Combating laser strikes on helicopters and planes

Police choppers are the most frequent targets. They fly at night and criminals sometimes want to throw them off mission.
March 25, 2014 12:00:00 AM PDT
It may seem like child's play, but laser strikes on helicopters and planes are becoming one of the most common dangers to pilots, so the FBI and federal prosecutors are cracking down.

Pilots and prosecutors say the problem is getting worse, but they're taking action.

This green light can bring everything to a stop in a cockpit, and the little lasers are becoming a big problem for all types of aircraft.

"They're often targeted, especially the helicopters because they're closer to the ground which makes them easier targets, but no, we've had many reports of commercial aircrafts being lased as well," said federal prosecutor Karen Escobar.

Prosecutors say laser attacks are happening 11 times a day in the U.S. Police choppers are the most frequent targets. They fly at night and criminals sometimes want to throw them off mission.

So just imagine you're flying Eagle One, the Fresno County Sheriff's Office helicopter. It's a dark night and you're looking for a suspect on the ground when all of the sudden, a flash of light. It means blindness for the pilot for up to 5 seconds. He can't see anything on the ground and he can't make out his instruments inside the chopper.

Sheriff's Pilot Johnny Reyes says that can be the difference between catching a suspect or letting him escape. Even worse, it could blind him long enough that he crashes. And in a recent incident, he thought a more powerful weapon might be aimed his way.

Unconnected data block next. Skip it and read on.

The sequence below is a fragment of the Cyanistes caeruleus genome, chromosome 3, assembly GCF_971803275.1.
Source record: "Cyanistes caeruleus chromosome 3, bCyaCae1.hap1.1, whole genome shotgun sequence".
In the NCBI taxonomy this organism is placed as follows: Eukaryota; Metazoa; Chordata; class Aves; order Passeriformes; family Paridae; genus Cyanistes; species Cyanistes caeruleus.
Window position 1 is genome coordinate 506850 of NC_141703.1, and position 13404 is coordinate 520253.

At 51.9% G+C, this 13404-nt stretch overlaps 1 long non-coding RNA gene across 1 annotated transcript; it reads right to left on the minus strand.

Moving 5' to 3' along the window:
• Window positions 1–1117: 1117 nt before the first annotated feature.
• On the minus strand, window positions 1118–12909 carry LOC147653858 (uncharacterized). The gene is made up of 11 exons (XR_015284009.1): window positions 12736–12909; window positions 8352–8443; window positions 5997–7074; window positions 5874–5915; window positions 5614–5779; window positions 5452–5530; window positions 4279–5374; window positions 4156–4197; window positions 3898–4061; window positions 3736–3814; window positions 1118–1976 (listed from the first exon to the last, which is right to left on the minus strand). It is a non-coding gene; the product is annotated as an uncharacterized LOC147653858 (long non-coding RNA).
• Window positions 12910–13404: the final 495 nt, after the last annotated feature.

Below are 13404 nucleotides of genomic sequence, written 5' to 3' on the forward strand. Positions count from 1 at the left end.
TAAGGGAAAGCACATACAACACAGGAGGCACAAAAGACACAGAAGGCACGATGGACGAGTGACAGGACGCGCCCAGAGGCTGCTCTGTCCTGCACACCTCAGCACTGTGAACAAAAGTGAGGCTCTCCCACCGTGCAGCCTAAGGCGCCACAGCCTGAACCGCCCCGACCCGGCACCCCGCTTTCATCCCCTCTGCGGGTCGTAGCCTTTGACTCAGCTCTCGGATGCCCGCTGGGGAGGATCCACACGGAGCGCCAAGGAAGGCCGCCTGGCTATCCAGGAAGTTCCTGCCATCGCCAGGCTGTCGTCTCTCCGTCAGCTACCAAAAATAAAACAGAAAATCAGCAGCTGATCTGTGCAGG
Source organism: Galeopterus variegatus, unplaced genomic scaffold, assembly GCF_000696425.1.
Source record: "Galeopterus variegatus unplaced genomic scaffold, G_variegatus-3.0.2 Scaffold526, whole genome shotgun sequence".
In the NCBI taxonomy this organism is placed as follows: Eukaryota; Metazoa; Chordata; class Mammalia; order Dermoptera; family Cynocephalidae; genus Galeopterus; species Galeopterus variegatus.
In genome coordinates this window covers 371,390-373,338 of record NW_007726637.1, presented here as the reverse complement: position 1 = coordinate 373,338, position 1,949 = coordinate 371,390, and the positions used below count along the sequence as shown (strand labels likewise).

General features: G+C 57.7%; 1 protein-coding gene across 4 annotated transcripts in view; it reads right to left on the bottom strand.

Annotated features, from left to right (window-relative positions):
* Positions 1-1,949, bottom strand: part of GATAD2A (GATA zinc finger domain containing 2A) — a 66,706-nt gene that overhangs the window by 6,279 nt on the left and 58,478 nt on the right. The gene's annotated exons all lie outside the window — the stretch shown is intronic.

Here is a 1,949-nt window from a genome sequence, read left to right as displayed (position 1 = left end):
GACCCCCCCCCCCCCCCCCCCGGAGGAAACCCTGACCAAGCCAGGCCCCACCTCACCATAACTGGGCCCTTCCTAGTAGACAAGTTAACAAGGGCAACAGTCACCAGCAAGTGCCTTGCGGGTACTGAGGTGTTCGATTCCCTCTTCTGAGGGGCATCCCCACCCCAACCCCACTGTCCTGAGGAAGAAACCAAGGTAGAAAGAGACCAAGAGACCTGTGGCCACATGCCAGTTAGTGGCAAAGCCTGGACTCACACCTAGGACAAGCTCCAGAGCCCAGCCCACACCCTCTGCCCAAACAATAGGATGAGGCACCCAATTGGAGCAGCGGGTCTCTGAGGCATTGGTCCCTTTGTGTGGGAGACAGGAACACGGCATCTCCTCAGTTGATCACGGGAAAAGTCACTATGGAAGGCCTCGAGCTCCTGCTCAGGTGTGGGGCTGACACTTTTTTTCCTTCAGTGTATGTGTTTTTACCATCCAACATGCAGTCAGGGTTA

"Even flying towards it, I remember that going through my mind, 'Am I just flying towards the barrel of a gun right now?" he said.

Reyes flew straight towards the light and helped police on the ground arrest its source. He says his night vision goggles helped filter the light beams.

Fresno Police pilot Ken Schneider says he's been attacked about a dozen times in three years as a pilot. He says they've arrested about 75% of the suspects, but none of them seem to have an explanation for what they've done.

"I can't tell you what they're thinking, but it's nothing less than a laser attack," Schneider said. "It's not a joke. It's not fun. It's a criminal offense."

A recent attack on Schneider earned Sergio Patric Rodriguez a 14-year prison sentence. It's believed to be the longest sentence in the world for a laser attack, and federal prosecutors are getting calls from Europe about the case.

The FBI is also offering up to $10,000 for tips to catch people using laser pointers against aircraft.


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